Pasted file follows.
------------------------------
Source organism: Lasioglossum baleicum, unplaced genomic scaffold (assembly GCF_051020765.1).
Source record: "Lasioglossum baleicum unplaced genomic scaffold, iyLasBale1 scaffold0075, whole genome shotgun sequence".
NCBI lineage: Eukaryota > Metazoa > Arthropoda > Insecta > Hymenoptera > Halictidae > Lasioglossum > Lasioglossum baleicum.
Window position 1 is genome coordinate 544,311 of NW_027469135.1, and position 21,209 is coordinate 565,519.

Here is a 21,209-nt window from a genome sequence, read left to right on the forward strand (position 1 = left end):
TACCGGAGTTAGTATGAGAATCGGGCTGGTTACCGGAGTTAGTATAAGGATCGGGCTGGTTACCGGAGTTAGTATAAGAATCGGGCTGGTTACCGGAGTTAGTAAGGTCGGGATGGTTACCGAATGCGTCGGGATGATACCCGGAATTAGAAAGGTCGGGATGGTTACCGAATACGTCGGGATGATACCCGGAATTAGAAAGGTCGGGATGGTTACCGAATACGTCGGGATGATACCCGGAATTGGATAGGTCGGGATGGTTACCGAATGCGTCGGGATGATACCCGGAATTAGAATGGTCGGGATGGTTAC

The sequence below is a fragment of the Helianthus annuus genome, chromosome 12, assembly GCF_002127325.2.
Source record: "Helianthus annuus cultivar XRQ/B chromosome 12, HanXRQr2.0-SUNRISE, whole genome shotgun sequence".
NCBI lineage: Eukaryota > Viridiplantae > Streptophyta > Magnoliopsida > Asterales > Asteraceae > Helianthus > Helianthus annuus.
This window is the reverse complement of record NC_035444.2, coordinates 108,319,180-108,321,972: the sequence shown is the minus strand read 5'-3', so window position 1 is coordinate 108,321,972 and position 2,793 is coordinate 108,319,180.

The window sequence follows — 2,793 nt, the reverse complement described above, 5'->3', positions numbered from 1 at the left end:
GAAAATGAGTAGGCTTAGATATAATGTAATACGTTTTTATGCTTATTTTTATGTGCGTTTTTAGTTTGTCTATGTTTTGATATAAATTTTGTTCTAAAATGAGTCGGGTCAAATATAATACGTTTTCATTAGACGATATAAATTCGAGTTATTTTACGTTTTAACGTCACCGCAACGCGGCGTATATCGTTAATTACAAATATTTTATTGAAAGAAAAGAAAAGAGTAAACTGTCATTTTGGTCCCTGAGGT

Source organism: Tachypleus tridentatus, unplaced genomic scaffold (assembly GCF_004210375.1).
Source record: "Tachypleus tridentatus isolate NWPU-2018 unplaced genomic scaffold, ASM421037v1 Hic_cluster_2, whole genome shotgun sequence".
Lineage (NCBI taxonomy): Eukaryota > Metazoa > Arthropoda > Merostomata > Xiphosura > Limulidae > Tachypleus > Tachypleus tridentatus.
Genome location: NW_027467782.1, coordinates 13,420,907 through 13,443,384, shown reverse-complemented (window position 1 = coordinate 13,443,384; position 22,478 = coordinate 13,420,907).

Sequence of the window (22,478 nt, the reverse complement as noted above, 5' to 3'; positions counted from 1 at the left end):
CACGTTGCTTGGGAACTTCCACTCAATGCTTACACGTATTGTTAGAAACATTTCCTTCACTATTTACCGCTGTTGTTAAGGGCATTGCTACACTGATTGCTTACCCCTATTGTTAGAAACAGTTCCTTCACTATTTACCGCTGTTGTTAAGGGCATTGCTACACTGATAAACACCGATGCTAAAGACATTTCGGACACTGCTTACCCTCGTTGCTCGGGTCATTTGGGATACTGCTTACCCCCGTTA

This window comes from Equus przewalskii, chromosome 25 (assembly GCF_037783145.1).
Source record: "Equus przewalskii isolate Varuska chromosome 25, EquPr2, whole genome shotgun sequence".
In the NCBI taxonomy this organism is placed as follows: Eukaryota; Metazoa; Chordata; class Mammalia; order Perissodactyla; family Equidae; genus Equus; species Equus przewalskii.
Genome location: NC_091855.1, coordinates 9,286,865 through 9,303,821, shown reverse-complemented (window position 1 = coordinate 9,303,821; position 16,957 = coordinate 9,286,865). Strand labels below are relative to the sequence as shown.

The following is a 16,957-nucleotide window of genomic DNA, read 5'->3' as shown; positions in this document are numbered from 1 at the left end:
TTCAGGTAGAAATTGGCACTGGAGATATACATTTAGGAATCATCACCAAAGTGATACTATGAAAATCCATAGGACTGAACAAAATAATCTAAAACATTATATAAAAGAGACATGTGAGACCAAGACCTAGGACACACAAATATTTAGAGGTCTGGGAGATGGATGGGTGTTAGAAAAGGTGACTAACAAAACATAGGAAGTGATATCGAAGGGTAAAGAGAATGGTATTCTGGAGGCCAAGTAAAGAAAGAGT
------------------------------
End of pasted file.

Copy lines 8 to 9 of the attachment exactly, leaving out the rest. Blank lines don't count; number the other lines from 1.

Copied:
Source record: "Helianthus annuus cultivar XRQ/B chromosome 12, HanXRQr2.0-SUNRISE, whole genome shotgun sequence".
NCBI lineage: Eukaryota > Viridiplantae > Streptophyta > Magnoliopsida > Asterales > Asteraceae > Helianthus > Helianthus annuus.